If they don't look they dont see. It's as simple as that. Cock all to do with position, attire or any other victim blaming theory you can espouse. And after the recent Mick Mason case, it's apparently okay not to bother looking. Bollocks but sadly true.

 

Ride safe, brothers and sisters.

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rliu replied to willythepimp | 6 years ago
5 likes
willythepimp wrote:

How anyone can actually apportion blame onto the hi viz wearing, helmeted cyclist is beyond me.

 

If they don't look they dont see. It's as simple as that. Cock all to do with position, attire or any other victim blaming theory you can espouse. And after the recent Mick Mason case, it's apparently okay not to bother looking. Bollocks but sadly true.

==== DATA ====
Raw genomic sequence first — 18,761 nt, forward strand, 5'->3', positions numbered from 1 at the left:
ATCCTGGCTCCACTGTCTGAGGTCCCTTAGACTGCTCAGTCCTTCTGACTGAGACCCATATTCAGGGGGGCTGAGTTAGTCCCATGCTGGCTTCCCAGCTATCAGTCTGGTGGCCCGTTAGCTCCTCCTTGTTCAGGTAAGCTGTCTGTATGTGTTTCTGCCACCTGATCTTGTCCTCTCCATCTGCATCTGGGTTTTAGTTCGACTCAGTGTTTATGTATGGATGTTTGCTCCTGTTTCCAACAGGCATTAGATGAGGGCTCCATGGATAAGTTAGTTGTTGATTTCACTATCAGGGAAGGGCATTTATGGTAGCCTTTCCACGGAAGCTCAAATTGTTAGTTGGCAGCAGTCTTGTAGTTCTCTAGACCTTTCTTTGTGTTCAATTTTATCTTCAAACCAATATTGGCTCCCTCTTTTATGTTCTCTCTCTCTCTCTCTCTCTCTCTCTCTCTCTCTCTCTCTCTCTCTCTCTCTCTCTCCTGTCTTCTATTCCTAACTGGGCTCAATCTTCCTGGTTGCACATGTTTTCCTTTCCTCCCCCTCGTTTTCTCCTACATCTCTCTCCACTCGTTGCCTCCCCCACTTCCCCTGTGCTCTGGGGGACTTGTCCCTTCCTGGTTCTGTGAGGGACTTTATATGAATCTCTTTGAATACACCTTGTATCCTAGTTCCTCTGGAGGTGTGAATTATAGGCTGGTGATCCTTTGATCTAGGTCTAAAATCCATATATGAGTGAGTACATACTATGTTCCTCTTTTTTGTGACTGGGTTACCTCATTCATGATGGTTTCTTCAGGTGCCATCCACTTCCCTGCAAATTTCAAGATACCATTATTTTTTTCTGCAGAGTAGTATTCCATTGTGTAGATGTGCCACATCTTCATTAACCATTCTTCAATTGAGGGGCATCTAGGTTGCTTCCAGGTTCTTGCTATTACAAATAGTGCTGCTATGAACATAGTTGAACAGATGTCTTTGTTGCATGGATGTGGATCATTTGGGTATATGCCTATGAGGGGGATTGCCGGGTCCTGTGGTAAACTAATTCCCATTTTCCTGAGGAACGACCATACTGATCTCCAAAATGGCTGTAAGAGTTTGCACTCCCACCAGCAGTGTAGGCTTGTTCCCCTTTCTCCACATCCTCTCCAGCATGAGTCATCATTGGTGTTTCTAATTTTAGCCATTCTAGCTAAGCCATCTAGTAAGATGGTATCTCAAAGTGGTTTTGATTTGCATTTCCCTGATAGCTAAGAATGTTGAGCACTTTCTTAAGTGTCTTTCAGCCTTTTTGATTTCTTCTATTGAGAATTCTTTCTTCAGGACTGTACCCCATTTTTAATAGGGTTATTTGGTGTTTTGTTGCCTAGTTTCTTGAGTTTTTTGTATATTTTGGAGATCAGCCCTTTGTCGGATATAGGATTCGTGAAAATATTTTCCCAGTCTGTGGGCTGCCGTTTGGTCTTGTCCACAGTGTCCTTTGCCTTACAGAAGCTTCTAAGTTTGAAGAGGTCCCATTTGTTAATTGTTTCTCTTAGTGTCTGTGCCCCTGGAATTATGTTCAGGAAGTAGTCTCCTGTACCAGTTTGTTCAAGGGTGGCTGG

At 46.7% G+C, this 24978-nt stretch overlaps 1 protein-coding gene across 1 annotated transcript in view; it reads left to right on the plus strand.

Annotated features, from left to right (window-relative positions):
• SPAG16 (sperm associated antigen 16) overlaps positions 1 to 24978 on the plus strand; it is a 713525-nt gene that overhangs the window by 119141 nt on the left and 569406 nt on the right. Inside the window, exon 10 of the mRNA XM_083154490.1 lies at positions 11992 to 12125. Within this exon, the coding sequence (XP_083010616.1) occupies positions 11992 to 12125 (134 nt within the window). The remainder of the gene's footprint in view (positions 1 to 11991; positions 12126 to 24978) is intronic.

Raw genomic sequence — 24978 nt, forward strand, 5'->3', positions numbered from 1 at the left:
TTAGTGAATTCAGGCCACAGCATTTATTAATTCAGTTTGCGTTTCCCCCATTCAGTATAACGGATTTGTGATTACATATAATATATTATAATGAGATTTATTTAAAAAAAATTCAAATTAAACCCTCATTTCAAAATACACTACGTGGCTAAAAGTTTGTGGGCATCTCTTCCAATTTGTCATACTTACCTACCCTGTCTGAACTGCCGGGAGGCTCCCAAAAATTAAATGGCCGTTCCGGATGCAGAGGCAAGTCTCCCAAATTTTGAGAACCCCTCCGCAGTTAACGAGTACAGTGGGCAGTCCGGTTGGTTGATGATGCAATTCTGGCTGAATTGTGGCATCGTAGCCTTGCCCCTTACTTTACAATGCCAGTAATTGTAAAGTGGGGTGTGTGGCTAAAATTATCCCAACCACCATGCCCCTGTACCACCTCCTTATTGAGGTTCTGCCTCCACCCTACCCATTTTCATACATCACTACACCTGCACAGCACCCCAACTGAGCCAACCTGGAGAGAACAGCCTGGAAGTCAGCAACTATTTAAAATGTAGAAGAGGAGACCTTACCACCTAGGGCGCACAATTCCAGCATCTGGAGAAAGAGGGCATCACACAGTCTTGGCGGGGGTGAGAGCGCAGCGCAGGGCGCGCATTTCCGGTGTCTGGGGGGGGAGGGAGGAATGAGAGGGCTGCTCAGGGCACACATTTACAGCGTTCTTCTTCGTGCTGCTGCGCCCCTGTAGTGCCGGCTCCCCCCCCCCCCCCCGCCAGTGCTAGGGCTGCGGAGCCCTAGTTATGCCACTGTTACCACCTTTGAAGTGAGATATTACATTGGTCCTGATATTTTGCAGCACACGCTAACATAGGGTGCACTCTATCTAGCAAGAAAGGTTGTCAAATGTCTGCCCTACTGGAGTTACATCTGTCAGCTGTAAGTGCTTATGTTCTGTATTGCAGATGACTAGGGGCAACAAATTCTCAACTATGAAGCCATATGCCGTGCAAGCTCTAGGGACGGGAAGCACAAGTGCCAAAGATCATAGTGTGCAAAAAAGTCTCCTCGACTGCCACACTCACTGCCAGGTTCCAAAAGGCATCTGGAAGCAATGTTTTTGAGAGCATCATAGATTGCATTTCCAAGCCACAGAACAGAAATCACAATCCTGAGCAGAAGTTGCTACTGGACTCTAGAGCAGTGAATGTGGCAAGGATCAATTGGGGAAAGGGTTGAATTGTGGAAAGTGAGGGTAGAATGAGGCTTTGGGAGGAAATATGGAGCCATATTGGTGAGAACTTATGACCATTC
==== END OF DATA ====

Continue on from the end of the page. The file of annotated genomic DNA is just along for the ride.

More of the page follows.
Ride safe, brothers and sisters.

Think it's denial from some people on these boards how appallingly little regard some drivers have for the safety of others, so they try and blame the victim to tell themselves they won't be mowed down next time they're out because they looked several times/wore a helmet/wore hi vis.
The truth is ugly to borrow a phrase and often it's worth researching quiet routes and avoiding busy junctions and roundabouts.

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KINGHORN | 6 years ago
2 likes

Has no one noticed the idiot didn't indicate to turn right off the roundabout until on the roundabout, as well slow acceleration and of course the total lack of awarness......looks like mobile phone use to me!

Police need to get gold of the phone and see when it was used!

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alansmurphy | 6 years ago
6 likes

Jesus wept, how anyone can suggest the cyclist could or should (not sure which is worse) here surely isn't watching the same video to me.